They really don’t. I dont think I’ve ever compared anything, like a current project to a past project. The only thing that has any sort of connection to the last record and this one is there’s a song called “Shadow Life” on the record, which actually the main riff in the song originally was in a song called “You’re a Lie,” which was the first single off the Apocalyptic Love record. When we were in pre-production for that record, I decided that the chorus wasn’t strong enough as it was so I took that riff out and re-wrote the chorus. The riff was still great, it just didn’t fit as the chorus of that song so we re-hashed it and it ended up being “Shadow Life.” So that’s really the only connection to the last record.
What do you think has made you and Myles Kennedy work so well together?
That’s just an unsaid thing. We just have a natural chemistry together, a sort of creative connection and also a personal connection that just clicked when we first met. That’s something you can’t really cultivate, it just happens.
The other two members, Todd Kerns and Brent Fitz have really impressive credits. How did they become involved?
It’s sort of interesting. When I first hooked up with Myles, we recorded for the first time on my first solo record. I was like, OK, would you want to do a tour? I had to put something together to support that album. He actually signed on to do that, which was shocking for me. I thought he was going to say no because of his commitments to Alter Bridge. But he happened to be off at the time, so he signed on. Then I went out doing the audition circuit and I started with drummers and I was basically working with guys I already played with before, but trying to find the guy with the right feel for what I was thinking at the time. A lot of people brought up this guy who I never met or heard of named Brent Fitz, from Las Vega. So many different people unrelated to each other mentioned his name so I sought him out and met him in Vegas and then he came out to LA and we jammed for the first time. It was the perfect feel for what I was looking for. Then I had a bass player in mind at the time and the three of us jammed together and Brent and I agreed that he wasn’t the right bass player. So he suggested Todd Kerns, another guy I had never heard of who also lives in Vegas. Todd drove out and he was the perfect fucking bass player, it was unbelievable. It clicked right there, we had an automatic rhythm section thing going and then Myles and I rehearsed for a week and we started touring.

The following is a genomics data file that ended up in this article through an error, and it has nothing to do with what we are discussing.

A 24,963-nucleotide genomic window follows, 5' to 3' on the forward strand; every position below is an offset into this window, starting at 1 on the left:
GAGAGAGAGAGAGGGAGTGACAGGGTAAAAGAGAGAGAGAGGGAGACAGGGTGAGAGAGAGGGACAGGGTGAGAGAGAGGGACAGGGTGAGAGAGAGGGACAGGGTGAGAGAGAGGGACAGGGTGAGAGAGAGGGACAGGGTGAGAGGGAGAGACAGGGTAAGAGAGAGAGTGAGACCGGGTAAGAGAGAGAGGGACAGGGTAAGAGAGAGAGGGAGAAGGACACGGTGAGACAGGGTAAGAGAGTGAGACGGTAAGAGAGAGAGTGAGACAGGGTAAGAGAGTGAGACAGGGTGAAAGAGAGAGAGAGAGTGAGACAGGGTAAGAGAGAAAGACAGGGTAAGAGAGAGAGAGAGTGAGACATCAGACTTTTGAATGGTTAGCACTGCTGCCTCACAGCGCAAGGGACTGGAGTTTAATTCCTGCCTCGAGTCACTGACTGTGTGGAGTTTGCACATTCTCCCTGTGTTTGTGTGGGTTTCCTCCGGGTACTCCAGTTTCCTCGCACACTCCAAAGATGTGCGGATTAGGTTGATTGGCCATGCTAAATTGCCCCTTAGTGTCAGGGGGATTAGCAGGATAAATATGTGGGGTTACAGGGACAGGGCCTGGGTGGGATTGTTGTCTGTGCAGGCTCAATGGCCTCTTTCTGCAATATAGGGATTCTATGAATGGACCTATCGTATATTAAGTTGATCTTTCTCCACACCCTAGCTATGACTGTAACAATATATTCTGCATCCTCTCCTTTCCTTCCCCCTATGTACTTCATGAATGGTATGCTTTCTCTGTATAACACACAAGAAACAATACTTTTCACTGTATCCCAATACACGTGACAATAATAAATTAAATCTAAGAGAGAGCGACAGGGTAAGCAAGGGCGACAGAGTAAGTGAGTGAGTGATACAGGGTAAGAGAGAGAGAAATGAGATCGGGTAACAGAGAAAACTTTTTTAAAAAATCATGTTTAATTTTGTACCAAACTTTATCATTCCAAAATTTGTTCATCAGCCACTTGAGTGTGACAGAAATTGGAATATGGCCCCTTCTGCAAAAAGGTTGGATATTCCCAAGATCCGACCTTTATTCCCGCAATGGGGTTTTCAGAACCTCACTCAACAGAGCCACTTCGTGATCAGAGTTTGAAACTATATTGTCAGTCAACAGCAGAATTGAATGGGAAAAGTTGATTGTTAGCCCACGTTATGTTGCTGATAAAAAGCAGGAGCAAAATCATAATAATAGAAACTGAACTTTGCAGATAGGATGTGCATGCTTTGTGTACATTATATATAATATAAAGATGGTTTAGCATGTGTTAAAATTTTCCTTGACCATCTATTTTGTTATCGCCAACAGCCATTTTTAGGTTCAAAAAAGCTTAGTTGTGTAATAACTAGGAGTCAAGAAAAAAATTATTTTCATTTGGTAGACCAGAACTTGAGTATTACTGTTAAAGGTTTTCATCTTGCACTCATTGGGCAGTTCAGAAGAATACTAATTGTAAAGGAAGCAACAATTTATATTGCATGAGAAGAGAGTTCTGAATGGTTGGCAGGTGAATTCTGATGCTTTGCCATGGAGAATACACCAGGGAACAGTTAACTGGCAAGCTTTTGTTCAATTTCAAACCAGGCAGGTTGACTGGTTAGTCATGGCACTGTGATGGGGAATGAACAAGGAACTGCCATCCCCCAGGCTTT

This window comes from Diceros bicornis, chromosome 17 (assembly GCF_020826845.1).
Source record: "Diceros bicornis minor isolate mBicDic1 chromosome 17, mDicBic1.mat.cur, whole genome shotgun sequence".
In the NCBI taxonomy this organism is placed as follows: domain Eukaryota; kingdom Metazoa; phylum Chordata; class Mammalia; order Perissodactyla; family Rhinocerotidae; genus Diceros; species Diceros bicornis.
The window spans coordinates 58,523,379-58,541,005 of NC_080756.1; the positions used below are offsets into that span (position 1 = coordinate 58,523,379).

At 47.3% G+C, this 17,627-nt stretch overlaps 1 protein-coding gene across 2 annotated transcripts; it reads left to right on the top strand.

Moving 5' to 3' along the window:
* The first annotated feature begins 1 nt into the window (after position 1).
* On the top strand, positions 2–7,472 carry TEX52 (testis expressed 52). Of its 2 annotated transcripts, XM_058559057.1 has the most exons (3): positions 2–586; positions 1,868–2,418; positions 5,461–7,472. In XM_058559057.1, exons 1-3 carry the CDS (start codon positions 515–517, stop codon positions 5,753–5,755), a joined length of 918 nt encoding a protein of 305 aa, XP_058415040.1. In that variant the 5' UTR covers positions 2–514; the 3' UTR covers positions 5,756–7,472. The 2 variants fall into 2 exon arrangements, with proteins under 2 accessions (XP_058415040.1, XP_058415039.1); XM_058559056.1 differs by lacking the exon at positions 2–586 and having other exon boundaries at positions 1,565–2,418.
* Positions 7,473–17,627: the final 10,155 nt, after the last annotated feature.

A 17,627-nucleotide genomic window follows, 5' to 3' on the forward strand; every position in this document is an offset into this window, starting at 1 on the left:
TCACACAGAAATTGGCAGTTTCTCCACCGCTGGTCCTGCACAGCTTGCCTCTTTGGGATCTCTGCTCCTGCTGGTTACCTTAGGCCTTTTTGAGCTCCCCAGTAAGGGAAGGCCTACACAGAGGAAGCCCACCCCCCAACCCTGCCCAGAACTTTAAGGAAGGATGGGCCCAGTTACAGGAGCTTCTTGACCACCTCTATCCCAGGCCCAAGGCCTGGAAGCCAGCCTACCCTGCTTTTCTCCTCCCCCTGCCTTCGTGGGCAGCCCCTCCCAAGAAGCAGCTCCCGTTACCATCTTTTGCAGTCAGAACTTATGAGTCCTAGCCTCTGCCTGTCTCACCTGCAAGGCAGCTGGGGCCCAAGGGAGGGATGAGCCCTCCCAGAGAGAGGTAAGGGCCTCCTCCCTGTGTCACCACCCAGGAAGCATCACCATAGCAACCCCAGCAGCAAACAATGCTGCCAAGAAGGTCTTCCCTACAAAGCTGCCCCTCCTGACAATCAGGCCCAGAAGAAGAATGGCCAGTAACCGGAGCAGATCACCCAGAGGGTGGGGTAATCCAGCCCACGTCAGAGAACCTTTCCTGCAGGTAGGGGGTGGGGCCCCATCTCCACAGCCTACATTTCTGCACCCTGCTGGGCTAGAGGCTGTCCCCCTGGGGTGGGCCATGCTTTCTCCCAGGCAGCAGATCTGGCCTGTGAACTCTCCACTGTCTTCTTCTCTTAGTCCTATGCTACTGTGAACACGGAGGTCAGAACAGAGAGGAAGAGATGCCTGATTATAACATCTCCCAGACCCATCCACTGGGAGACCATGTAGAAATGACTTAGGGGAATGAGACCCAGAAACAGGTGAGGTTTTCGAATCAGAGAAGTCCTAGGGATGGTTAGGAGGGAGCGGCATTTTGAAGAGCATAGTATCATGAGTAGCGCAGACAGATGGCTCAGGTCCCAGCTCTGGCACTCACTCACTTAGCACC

The producer, Michael Baskette also has done some Alter Bridge recordings in the past. How did he become involved and what did he contribute to the process?